Researcher ORCID Identifier


Graduation Year


Document Type

Open Access Senior Thesis

Degree Name

Bachelor of Arts


Human Biology

Reader 1

Dr. Rory Spence

Reader 2

Dr. Alicia Bonaparte

Terms of Use & License Information

Terms of Use for work posted in Scholarship@Claremont.

Rights Information

@2018 Theresa NT Dang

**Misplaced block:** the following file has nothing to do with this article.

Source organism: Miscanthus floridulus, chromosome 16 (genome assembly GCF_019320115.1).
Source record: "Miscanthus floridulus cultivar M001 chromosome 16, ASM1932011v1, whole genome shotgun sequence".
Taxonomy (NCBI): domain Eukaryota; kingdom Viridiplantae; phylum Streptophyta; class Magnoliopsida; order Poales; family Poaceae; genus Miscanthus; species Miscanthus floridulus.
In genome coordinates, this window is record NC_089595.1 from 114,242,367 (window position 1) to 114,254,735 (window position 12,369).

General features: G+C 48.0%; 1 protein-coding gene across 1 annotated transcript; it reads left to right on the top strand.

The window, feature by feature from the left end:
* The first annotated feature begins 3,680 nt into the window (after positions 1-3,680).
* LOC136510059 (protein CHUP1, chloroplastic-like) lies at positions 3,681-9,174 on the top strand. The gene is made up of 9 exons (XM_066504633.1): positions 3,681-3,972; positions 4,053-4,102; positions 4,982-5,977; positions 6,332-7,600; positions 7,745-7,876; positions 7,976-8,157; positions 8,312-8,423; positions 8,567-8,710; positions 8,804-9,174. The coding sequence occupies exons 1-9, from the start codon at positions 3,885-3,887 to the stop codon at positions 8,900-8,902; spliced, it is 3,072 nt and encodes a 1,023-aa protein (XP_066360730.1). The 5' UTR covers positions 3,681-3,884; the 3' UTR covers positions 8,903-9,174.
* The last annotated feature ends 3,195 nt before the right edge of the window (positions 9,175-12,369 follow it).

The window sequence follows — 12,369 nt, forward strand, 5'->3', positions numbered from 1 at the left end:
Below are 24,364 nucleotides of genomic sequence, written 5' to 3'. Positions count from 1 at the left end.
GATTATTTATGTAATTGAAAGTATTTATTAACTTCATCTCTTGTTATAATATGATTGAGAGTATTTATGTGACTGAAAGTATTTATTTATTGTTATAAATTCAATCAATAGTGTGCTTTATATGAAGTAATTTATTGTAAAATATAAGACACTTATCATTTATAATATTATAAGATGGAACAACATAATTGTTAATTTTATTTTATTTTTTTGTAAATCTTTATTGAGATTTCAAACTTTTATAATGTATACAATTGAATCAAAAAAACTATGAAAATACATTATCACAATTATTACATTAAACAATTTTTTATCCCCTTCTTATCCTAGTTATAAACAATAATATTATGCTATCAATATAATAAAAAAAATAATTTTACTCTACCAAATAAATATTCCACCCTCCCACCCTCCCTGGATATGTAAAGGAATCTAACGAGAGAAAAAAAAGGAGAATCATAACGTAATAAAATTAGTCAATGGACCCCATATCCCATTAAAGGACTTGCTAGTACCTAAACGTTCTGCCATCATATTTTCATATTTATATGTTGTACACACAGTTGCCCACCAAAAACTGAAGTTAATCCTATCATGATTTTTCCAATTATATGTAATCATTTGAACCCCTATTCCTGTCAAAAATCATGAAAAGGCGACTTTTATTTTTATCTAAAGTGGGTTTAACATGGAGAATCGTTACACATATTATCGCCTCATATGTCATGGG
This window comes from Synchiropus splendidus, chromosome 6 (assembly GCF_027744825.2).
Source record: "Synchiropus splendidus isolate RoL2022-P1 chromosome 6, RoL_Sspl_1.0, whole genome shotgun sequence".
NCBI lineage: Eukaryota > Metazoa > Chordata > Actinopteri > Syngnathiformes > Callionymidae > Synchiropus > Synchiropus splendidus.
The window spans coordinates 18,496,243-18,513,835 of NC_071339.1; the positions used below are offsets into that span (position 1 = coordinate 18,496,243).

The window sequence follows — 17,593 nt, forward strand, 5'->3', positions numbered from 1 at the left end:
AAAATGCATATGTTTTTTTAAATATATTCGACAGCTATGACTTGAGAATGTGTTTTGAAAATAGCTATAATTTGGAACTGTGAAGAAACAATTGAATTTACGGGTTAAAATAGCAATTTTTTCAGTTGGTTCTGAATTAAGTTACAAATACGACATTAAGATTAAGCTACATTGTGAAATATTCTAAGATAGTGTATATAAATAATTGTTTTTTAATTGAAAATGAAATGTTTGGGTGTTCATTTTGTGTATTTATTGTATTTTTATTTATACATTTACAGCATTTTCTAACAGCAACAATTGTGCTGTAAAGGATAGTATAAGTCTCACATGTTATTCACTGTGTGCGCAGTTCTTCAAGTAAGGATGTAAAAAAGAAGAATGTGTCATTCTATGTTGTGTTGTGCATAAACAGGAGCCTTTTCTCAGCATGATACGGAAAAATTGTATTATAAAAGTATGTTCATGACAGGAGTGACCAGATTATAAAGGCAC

Vietnamese immigration is distinct from other Asian/Pacific Islander groups in its context – the bulk of Vietnamese immigration was not of educational, economic, or career opportunity, but a diaspora. After the Fall of Saigon during the Vietnam War, Vietnamese immigrants faced extreme adversities and trauma as they fled to neighboring countries. Understanding the context and history of Vietnamese immigration plays a huge role in the acculturation process, management of health, and ability to navigate institutions among these families. As these immigrant families learn to survive in a new country, they also must face and heal from the emotional, psychological, and physical trauma from their relocation to the United States. This study aims to begin an ongoing dialogue among the children of these Vietnamese immigrants, also referred to as the 1.5 or second generation, about their beliefs and attitudes towards their own health in the context of their family’s immigration story. By using semi-structured qualitative interviews, participating second generation Vietnamese-Americans are given a platform in which they share their childhood experiences of family health and healthcare and how that directly or indirectly impacts their current health and the resulting health-protecting behaviors.